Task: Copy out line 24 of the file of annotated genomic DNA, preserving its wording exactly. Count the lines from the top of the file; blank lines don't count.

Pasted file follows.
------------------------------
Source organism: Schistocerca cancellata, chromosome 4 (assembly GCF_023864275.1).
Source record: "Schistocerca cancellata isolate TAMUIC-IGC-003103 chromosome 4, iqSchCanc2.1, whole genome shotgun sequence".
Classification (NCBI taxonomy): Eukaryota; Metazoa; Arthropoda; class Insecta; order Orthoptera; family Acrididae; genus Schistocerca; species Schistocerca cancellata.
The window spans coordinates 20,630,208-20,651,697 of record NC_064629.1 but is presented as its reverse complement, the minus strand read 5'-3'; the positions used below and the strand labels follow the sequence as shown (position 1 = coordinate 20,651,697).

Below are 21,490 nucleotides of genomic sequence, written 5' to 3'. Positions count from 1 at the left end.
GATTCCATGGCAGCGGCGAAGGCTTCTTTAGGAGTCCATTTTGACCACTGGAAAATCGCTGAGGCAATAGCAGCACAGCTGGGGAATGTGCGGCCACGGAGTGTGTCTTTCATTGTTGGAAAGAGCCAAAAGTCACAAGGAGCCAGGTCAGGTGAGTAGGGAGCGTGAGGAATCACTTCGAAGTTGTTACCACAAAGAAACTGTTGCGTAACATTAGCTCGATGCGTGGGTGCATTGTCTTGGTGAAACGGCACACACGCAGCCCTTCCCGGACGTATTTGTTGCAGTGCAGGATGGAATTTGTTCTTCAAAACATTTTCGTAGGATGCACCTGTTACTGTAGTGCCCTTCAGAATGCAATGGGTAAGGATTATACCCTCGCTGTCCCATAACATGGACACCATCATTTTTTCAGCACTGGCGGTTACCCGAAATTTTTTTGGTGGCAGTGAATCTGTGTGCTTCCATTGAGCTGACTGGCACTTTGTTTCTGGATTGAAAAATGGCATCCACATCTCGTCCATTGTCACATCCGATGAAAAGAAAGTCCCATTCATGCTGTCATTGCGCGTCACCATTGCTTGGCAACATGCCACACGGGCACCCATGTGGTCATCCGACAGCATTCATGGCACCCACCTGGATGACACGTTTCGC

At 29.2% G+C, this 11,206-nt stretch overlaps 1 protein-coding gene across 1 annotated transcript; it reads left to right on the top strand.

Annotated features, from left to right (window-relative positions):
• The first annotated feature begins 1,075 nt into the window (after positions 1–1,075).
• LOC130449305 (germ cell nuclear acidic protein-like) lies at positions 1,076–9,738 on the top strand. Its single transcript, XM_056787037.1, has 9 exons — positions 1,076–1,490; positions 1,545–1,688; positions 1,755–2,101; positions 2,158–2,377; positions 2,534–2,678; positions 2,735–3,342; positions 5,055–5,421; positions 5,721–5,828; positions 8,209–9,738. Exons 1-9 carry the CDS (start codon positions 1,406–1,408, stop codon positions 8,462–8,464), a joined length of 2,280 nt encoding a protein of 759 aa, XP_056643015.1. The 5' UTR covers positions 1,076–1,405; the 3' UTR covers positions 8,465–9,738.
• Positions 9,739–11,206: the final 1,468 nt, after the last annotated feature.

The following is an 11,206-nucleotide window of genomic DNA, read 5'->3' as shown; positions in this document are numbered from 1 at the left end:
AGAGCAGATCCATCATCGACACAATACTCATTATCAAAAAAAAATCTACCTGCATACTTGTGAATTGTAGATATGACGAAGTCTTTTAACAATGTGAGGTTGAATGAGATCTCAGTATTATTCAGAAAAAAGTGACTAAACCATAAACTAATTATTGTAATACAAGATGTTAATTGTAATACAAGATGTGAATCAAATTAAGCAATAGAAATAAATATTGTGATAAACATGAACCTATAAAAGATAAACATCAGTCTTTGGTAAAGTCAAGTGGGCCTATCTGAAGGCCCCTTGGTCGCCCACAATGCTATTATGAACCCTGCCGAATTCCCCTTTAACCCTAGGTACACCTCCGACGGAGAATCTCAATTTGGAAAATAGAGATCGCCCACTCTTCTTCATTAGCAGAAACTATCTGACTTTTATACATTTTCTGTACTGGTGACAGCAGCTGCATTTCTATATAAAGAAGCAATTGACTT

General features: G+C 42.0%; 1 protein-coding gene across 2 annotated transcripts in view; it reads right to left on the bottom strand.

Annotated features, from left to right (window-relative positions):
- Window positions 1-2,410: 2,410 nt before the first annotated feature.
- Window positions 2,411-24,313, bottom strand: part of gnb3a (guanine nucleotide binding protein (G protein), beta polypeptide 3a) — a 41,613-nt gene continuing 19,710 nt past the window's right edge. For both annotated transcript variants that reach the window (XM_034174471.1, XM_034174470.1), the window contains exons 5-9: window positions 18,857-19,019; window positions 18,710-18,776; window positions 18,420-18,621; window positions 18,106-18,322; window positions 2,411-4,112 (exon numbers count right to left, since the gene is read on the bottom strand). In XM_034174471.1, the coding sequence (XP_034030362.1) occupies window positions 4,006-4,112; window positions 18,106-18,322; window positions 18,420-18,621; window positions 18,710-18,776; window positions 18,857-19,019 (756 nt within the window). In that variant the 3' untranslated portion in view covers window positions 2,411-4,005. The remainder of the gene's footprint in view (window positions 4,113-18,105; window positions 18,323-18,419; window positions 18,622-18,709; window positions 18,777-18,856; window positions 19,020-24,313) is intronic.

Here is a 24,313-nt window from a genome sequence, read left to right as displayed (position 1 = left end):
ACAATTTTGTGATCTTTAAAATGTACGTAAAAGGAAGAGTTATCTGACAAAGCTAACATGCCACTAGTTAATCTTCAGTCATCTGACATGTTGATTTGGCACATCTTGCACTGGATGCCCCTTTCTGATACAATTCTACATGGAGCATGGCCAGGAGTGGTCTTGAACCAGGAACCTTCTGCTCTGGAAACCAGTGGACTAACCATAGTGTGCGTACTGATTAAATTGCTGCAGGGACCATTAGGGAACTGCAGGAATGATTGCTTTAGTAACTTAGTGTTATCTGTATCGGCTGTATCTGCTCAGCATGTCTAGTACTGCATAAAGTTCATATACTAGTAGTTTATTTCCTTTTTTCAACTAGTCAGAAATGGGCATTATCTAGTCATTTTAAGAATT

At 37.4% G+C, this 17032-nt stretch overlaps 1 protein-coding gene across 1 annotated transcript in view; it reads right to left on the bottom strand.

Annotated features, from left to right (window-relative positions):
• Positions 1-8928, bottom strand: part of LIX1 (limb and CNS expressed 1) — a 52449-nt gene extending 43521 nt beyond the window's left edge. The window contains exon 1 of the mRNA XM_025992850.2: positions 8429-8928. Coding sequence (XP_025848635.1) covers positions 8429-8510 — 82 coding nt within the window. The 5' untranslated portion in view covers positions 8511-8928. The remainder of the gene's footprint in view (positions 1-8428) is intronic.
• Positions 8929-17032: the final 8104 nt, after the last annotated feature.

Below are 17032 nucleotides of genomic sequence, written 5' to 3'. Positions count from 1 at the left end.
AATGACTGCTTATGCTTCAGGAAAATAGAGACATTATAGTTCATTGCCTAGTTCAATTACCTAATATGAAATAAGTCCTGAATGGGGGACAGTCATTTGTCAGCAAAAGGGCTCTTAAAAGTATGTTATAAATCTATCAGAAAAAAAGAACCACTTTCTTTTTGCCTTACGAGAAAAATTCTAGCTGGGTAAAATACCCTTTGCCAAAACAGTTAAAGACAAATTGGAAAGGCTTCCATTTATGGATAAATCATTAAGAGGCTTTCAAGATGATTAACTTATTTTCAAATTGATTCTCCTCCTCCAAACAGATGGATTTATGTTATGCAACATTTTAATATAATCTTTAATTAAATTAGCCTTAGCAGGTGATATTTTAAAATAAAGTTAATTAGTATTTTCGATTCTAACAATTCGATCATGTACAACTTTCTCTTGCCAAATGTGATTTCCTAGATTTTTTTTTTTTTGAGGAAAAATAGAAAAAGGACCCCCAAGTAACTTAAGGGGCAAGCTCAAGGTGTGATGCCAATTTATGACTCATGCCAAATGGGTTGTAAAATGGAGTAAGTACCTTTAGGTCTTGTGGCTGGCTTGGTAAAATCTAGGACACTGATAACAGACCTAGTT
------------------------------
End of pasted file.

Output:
Below are 17032 nucleotides of genomic sequence, written 5' to 3'. Positions count from 1 at the left end.